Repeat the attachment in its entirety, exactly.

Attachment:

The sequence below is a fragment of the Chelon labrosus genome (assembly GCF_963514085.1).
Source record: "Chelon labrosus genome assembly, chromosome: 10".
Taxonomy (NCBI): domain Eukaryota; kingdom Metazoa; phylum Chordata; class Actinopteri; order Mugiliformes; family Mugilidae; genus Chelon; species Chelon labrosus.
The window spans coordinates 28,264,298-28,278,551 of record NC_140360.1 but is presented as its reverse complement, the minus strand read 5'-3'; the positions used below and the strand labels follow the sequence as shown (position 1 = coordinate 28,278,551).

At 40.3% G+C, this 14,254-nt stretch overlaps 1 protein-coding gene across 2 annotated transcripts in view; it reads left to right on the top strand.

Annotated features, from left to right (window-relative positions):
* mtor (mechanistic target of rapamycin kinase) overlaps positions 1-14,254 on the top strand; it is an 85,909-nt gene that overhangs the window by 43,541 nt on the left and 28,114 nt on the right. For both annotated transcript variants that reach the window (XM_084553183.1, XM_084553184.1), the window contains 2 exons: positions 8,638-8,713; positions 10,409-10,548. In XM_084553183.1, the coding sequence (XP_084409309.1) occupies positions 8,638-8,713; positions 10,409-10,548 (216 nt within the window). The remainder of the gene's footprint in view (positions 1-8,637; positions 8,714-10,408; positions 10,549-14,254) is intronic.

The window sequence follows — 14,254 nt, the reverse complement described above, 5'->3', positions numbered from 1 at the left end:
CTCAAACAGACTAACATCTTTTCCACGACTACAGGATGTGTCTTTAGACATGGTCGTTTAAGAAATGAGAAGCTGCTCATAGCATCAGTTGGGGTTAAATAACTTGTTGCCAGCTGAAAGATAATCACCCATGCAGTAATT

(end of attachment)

The sequence below is a fragment of the Chelon labrosus genome (assembly GCF_963514085.1).
Source record: "Chelon labrosus genome assembly, chromosome: 10".
Taxonomy (NCBI): domain Eukaryota; kingdom Metazoa; phylum Chordata; class Actinopteri; order Mugiliformes; family Mugilidae; genus Chelon; species Chelon labrosus.
The window spans coordinates 28,264,298-28,278,551 of record NC_140360.1 but is presented as its reverse complement, the minus strand read 5'-3'; the positions used below and the strand labels follow the sequence as shown (position 1 = coordinate 28,278,551).

At 40.3% G+C, this 14,254-nt stretch overlaps 1 protein-coding gene across 2 annotated transcripts in view; it reads left to right on the top strand.

Annotated features, from left to right (window-relative positions):
* mtor (mechanistic target of rapamycin kinase) overlaps positions 1-14,254 on the top strand; it is an 85,909-nt gene that overhangs the window by 43,541 nt on the left and 28,114 nt on the right. For both annotated transcript variants that reach the window (XM_084553183.1, XM_084553184.1), the window contains 2 exons: positions 8,638-8,713; positions 10,409-10,548. In XM_084553183.1, the coding sequence (XP_084409309.1) occupies positions 8,638-8,713; positions 10,409-10,548 (216 nt within the window). The remainder of the gene's footprint in view (positions 1-8,637; positions 8,714-10,408; positions 10,549-14,254) is intronic.

The window sequence follows — 14,254 nt, the reverse complement described above, 5'->3', positions numbered from 1 at the left end:
CTCAAACAGACTAACATCTTTTCCACGACTACAGGATGTGTCTTTAGACATGGTCGTTTAAGAAATGAGAAGCTGCTCATAGCATCAGTTGGGGTTAAATAACTTGTTGCCAGCTGAAAGATAATCACCCATGCAGTAATT